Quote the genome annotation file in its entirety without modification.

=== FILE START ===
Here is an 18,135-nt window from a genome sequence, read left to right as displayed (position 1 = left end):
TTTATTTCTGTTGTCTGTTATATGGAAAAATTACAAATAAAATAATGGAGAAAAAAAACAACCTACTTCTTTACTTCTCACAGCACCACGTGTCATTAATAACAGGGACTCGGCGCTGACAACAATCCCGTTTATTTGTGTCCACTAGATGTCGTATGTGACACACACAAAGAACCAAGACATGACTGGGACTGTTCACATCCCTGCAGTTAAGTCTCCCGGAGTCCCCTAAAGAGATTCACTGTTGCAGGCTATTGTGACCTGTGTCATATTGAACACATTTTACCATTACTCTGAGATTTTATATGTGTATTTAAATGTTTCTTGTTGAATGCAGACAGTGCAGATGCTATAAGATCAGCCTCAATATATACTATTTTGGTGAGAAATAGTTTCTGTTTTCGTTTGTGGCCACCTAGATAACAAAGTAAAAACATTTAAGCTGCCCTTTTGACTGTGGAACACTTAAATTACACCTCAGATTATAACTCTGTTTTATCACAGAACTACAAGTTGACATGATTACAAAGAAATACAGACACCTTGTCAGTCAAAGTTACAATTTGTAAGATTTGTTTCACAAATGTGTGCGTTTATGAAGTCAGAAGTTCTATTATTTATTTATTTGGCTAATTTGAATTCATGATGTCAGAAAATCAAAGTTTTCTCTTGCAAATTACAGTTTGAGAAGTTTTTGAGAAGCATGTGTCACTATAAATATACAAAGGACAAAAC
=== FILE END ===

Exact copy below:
Here is an 18,135-nt window from a genome sequence, read left to right as displayed (position 1 = left end):
TTTATTTCTGTTGTCTGTTATATGGAAAAATTACAAATAAAATAATGGAGAAAAAAAACAACCTACTTCTTTACTTCTCACAGCACCACGTGTCATTAATAACAGGGACTCGGCGCTGACAACAATCCCGTTTATTTGTGTCCACTAGATGTCGTATGTGACACACACAAAGAACCAAGACATGACTGGGACTGTTCACATCCCTGCAGTTAAGTCTCCCGGAGTCCCCTAAAGAGATTCACTGTTGCAGGCTATTGTGACCTGTGTCATATTGAACACATTTTACCATTACTCTGAGATTTTATATGTGTATTTAAATGTTTCTTGTTGAATGCAGACAGTGCAGATGCTATAAGATCAGCCTCAATATATACTATTTTGGTGAGAAATAGTTTCTGTTTTCGTTTGTGGCCACCTAGATAACAAAGTAAAAACATTTAAGCTGCCCTTTTGACTGTGGAACACTTAAATTACACCTCAGATTATAACTCTGTTTTATCACAGAACTACAAGTTGACATGATTACAAAGAAATACAGACACCTTGTCAGTCAAAGTTACAATTTGTAAGATTTGTTTCACAAATGTGTGCGTTTATGAAGTCAGAAGTTCTATTATTTATTTATTTGGCTAATTTGAATTCATGATGTCAGAAAATCAAAGTTTTCTCTTGCAAATTACAGTTTGAGAAGTTTTTGAGAAGCATGTGTCACTATAAATATACAAAGGACAAAAC